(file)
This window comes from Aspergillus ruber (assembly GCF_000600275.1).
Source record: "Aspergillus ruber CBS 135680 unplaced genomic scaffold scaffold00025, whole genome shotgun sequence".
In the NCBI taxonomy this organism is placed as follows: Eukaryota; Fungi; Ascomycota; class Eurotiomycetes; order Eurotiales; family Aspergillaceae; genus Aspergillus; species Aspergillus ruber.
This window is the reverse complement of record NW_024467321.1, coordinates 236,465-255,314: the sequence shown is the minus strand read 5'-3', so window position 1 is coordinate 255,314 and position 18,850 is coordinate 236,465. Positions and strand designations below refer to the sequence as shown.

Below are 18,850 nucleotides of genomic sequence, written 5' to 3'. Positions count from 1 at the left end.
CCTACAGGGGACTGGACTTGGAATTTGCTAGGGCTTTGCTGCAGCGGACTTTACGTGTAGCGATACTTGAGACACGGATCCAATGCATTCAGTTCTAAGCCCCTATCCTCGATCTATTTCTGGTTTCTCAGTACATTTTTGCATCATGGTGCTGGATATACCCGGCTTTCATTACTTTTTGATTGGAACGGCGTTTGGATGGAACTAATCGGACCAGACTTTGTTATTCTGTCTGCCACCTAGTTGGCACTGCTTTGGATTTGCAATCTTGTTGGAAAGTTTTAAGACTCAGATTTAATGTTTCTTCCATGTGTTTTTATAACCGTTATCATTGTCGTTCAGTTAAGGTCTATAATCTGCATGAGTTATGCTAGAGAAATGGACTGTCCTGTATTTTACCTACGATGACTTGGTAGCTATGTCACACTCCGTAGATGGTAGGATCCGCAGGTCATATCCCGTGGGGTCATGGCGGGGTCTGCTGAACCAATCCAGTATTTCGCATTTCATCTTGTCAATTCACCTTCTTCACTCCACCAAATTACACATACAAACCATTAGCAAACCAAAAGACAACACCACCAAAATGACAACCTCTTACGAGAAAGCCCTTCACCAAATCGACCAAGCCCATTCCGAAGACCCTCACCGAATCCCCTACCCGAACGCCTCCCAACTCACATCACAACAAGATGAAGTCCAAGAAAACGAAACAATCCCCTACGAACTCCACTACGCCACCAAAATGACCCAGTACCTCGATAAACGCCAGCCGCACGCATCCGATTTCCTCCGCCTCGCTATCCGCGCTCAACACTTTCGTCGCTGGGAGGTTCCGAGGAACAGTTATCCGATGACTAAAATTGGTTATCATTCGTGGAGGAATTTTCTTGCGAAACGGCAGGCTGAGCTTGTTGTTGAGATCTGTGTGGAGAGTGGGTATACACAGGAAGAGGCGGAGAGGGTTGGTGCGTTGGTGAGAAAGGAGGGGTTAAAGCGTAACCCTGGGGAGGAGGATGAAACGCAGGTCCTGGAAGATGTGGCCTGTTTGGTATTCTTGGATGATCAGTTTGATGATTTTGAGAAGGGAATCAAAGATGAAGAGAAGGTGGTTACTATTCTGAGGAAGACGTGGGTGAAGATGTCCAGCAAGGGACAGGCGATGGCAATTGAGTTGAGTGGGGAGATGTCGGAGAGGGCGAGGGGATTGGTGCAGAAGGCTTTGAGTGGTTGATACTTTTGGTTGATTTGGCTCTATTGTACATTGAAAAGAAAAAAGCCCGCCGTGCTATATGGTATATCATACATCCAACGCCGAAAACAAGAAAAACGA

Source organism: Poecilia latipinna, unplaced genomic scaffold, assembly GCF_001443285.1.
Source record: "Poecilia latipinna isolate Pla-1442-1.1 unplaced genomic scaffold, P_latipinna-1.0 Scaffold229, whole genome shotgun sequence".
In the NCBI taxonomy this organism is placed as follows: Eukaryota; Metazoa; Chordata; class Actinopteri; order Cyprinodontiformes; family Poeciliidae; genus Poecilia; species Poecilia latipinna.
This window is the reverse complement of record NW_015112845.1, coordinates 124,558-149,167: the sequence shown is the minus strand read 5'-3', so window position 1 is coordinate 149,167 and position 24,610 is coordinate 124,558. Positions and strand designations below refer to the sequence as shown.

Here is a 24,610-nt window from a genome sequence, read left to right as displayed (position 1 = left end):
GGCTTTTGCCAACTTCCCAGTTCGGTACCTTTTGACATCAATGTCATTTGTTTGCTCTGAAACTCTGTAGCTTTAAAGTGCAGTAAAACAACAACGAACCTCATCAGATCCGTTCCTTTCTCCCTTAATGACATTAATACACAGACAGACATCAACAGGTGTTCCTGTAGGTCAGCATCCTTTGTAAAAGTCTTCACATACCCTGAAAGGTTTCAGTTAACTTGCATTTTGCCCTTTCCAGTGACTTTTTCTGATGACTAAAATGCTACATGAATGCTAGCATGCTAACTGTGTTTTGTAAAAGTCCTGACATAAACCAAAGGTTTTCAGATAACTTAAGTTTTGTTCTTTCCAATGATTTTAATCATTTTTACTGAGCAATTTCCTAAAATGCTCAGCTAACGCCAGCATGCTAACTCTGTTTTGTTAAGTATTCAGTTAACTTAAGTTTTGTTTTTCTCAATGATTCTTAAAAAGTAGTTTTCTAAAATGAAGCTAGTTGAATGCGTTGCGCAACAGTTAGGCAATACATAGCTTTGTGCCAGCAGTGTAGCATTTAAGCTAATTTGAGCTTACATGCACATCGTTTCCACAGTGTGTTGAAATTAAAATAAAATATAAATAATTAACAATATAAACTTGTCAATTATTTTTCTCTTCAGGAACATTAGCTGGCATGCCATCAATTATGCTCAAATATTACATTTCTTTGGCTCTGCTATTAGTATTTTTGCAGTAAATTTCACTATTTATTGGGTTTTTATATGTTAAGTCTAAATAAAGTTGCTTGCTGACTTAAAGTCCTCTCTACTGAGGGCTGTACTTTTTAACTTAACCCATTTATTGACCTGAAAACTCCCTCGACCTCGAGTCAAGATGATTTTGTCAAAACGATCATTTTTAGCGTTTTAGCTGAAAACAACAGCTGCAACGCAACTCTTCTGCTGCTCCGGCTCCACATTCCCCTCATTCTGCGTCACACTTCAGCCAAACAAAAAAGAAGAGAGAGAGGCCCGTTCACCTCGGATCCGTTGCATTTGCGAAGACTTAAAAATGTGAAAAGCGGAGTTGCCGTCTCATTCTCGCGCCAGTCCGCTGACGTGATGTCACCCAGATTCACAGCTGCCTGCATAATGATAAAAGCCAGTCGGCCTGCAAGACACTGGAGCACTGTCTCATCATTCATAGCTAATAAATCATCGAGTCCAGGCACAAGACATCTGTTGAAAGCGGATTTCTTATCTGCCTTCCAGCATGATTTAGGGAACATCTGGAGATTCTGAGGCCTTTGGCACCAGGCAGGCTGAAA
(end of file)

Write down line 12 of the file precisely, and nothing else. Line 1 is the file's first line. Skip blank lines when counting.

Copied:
GGCTTTTGCCAACTTCCCAGTTCGGTACCTTTTGACATCAATGTCATTTGTTTGCTCTGAAACTCTGTAGCTTTAAAGTGCAGTAAAACAACAACGAACCTCATCAGATCCGTTCCTTTCTCCCTTAATGACATTAATACACAGACAGACATCAACAGGTGTTCCTGTAGGTCAGCATCCTTTGTAAAAGTCTTCACATACCCTGAAAGGTTTCAGTTAACTTGCATTTTGCCCTTTCCAGTGACTTTTTCTGATGACTAAAATGCTACATGAATGCTAGCATGCTAACTGTGTTTTGTAAAAGTCCTGACATAAACCAAAGGTTTTCAGATAACTTAAGTTTTGTTCTTTCCAATGATTTTAATCATTTTTACTGAGCAATTTCCTAAAATGCTCAGCTAACGCCAGCATGCTAACTCTGTTTTGTTAAGTATTCAGTTAACTTAAGTTTTGTTTTTCTCAATGATTCTTAAAAAGTAGTTTTCTAAAATGAAGCTAGTTGAATGCGTTGCGCAACAGTTAGGCAATACATAGCTTTGTGCCAGCAGTGTAGCATTTAAGCTAATTTGAGCTTACATGCACATCGTTTCCACAGTGTGTTGAAATTAAAATAAAATATAAATAATTAACAATATAAACTTGTCAATTATTTTTCTCTTCAGGAACATTAGCTGGCATGCCATCAATTATGCTCAAATATTACATTTCTTTGGCTCTGCTATTAGTATTTTTGCAGTAAATTTCACTATTTATTGGGTTTTTATATGTTAAGTCTAAATAAAGTTGCTTGCTGACTTAAAGTCCTCTCTACTGAGGGCTGTACTTTTTAACTTAACCCATTTATTGACCTGAAAACTCCCTCGACCTCGAGTCAAGATGATTTTGTCAAAACGATCATTTTTAGCGTTTTAGCTGAAAACAACAGCTGCAACGCAACTCTTCTGCTGCTCCGGCTCCACATTCCCCTCATTCTGCGTCACACTTCAGCCAAACAAAAAAGAAGAGAGAGAGGCCCGTTCACCTCGGATCCGTTGCATTTGCGAAGACTTAAAAATGTGAAAAGCGGAGTTGCCGTCTCATTCTCGCGCCAGTCCGCTGACGTGATGTCACCCAGATTCACAGCTGCCTGCATAATGATAAAAGCCAGTCGGCCTGCAAGACACTGGAGCACTGTCTCATCATTCATAGCTAATAAATCATCGAGTCCAGGCACAAGACATCTGTTGAAAGCGGATTTCTTATCTGCCTTCCAGCATGATTTAGGGAACATCTGGAGATTCTGAGGCCTTTGGCACCAGGCAGGCTGAAA